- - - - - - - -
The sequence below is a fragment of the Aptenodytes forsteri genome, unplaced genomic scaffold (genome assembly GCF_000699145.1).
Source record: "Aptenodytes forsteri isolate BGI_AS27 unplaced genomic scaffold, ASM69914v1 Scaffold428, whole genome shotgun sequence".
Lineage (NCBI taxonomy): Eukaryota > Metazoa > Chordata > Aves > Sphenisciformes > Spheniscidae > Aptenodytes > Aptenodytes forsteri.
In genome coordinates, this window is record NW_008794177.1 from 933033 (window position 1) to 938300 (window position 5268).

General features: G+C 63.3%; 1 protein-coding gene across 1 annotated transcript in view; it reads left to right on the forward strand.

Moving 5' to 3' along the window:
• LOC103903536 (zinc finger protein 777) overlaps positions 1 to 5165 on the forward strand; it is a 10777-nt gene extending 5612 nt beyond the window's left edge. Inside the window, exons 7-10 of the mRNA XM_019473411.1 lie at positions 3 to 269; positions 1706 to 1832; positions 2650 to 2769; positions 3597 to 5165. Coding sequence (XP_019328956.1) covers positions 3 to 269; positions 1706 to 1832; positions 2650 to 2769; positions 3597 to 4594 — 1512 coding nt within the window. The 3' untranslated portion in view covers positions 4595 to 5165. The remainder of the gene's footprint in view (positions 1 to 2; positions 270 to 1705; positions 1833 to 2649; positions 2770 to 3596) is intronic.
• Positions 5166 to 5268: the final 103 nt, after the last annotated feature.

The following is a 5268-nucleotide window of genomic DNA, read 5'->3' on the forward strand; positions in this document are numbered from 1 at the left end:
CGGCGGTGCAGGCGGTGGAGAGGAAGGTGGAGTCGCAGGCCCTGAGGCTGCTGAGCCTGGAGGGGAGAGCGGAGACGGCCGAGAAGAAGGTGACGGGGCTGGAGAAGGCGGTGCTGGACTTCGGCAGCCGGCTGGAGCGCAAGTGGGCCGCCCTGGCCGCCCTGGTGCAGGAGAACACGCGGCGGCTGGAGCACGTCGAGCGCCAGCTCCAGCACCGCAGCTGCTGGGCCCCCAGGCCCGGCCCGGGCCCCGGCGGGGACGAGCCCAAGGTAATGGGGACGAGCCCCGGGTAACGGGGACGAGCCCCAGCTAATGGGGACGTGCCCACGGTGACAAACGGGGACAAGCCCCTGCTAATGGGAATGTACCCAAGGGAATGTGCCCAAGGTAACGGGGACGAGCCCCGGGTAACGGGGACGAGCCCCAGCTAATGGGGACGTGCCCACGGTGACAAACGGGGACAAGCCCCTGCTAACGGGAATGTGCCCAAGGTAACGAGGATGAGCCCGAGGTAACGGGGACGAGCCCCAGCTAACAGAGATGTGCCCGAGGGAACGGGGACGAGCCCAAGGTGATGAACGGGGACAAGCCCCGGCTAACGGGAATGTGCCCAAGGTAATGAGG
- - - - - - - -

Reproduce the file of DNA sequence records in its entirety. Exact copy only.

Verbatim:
The sequence below is a fragment of the Aptenodytes forsteri genome, unplaced genomic scaffold (genome assembly GCF_000699145.1).
Source record: "Aptenodytes forsteri isolate BGI_AS27 unplaced genomic scaffold, ASM69914v1 Scaffold428, whole genome shotgun sequence".
Lineage (NCBI taxonomy): Eukaryota > Metazoa > Chordata > Aves > Sphenisciformes > Spheniscidae > Aptenodytes > Aptenodytes forsteri.
In genome coordinates, this window is record NW_008794177.1 from 933033 (window position 1) to 938300 (window position 5268).

General features: G+C 63.3%; 1 protein-coding gene across 1 annotated transcript in view; it reads left to right on the forward strand.

Moving 5' to 3' along the window:
• LOC103903536 (zinc finger protein 777) overlaps positions 1 to 5165 on the forward strand; it is a 10777-nt gene extending 5612 nt beyond the window's left edge. Inside the window, exons 7-10 of the mRNA XM_019473411.1 lie at positions 3 to 269; positions 1706 to 1832; positions 2650 to 2769; positions 3597 to 5165. Coding sequence (XP_019328956.1) covers positions 3 to 269; positions 1706 to 1832; positions 2650 to 2769; positions 3597 to 4594 — 1512 coding nt within the window. The 3' untranslated portion in view covers positions 4595 to 5165. The remainder of the gene's footprint in view (positions 1 to 2; positions 270 to 1705; positions 1833 to 2649; positions 2770 to 3596) is intronic.
• Positions 5166 to 5268: the final 103 nt, after the last annotated feature.

The following is a 5268-nucleotide window of genomic DNA, read 5'->3' on the forward strand; positions in this document are numbered from 1 at the left end:
CGGCGGTGCAGGCGGTGGAGAGGAAGGTGGAGTCGCAGGCCCTGAGGCTGCTGAGCCTGGAGGGGAGAGCGGAGACGGCCGAGAAGAAGGTGACGGGGCTGGAGAAGGCGGTGCTGGACTTCGGCAGCCGGCTGGAGCGCAAGTGGGCCGCCCTGGCCGCCCTGGTGCAGGAGAACACGCGGCGGCTGGAGCACGTCGAGCGCCAGCTCCAGCACCGCAGCTGCTGGGCCCCCAGGCCCGGCCCGGGCCCCGGCGGGGACGAGCCCAAGGTAATGGGGACGAGCCCCGGGTAACGGGGACGAGCCCCAGCTAATGGGGACGTGCCCACGGTGACAAACGGGGACAAGCCCCTGCTAATGGGAATGTACCCAAGGGAATGTGCCCAAGGTAACGGGGACGAGCCCCGGGTAACGGGGACGAGCCCCAGCTAATGGGGACGTGCCCACGGTGACAAACGGGGACAAGCCCCTGCTAACGGGAATGTGCCCAAGGTAACGAGGATGAGCCCGAGGTAACGGGGACGAGCCCCAGCTAACAGAGATGTGCCCGAGGGAACGGGGACGAGCCCAAGGTGATGAACGGGGACAAGCCCCGGCTAACGGGAATGTGCCCAAGGTAATGAGG